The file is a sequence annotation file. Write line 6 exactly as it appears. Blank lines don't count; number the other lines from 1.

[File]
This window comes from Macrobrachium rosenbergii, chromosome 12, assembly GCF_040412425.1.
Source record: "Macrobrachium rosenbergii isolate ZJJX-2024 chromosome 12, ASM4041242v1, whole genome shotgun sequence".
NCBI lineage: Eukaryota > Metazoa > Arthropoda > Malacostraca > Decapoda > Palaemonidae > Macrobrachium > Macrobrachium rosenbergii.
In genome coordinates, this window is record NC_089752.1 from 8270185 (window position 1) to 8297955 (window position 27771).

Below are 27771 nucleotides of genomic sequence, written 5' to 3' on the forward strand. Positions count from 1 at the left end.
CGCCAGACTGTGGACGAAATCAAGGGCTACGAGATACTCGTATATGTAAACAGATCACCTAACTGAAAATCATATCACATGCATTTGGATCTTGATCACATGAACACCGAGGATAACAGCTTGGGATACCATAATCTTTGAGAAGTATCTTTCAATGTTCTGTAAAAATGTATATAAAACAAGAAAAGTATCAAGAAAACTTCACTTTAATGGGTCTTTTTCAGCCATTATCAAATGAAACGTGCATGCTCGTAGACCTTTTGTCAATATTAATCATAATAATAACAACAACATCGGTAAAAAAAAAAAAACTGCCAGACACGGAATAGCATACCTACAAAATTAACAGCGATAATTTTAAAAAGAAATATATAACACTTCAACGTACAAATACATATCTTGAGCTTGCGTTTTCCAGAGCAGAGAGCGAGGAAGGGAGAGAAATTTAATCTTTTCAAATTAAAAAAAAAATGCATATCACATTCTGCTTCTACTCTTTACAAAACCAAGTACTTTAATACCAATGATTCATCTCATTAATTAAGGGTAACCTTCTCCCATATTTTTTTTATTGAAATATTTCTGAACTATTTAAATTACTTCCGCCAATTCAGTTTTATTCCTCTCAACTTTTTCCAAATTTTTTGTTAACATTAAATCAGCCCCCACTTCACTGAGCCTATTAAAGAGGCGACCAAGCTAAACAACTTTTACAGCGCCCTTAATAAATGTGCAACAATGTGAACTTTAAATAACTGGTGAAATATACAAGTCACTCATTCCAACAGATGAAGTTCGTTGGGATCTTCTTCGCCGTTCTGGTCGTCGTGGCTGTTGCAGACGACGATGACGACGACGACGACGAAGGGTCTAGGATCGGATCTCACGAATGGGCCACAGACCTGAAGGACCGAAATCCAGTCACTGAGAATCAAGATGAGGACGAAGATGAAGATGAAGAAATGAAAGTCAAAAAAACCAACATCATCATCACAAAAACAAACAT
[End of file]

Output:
CGCCAGACTGTGGACGAAATCAAGGGCTACGAGATACTCGTATATGTAAACAGATCACCTAACTGAAAATCATATCACATGCATTTGGATCTTGATCACATGAACACCGAGGATAACAGCTTGGGATACCATAATCTTTGAGAAGTATCTTTCAATGTTCTGTAAAAATGTATATAAAACAAGAAAAGTATCAAGAAAACTTCACTTTAATGGGTCTTTTTCAGCCATTATCAAATGAAACGTGCATGCTCGTAGACCTTTTGTCAATATTAATCATAATAATAACAACAACATCGGTAAAAAAAAAAAAACTGCCAGACACGGAATAGCATACCTACAAAATTAACAGCGATAATTTTAAAAAGAAATATATAACACTTCAACGTACAAATACATATCTTGAGCTTGCGTTTTCCAGAGCAGAGAGCGAGGAAGGGAGAGAAATTTAATCTTTTCAAATTAAAAAAAAAATGCATATCACATTCTGCTTCTACTCTTTACAAAACCAAGTACTTTAATACCAATGATTCATCTCATTAATTAAGGGTAACCTTCTCCCATATTTTTTTTATTGAAATATTTCTGAACTATTTAAATTACTTCCGCCAATTCAGTTTTATTCCTCTCAACTTTTTCCAAATTTTTTGTTAACATTAAATCAGCCCCCACTTCACTGAGCCTATTAAAGAGGCGACCAAGCTAAACAACTTTTACAGCGCCCTTAATAAATGTGCAACAATGTGAACTTTAAATAACTGGTGAAATATACAAGTCACTCATTCCAACAGATGAAGTTCGTTGGGATCTTCTTCGCCGTTCTGGTCGTCGTGGCTGTTGCAGACGACGATGACGACGACGACGACGAAGGGTCTAGGATCGGATCTCACGAATGGGCCACAGACCTGAAGGACCGAAATCCAGTCACTGAGAATCAAGATGAGGACGAAGATGAAGATGAAGAAATGAAAGTCAAAAAAACCAACATCATCATCACAAAAACAAACAT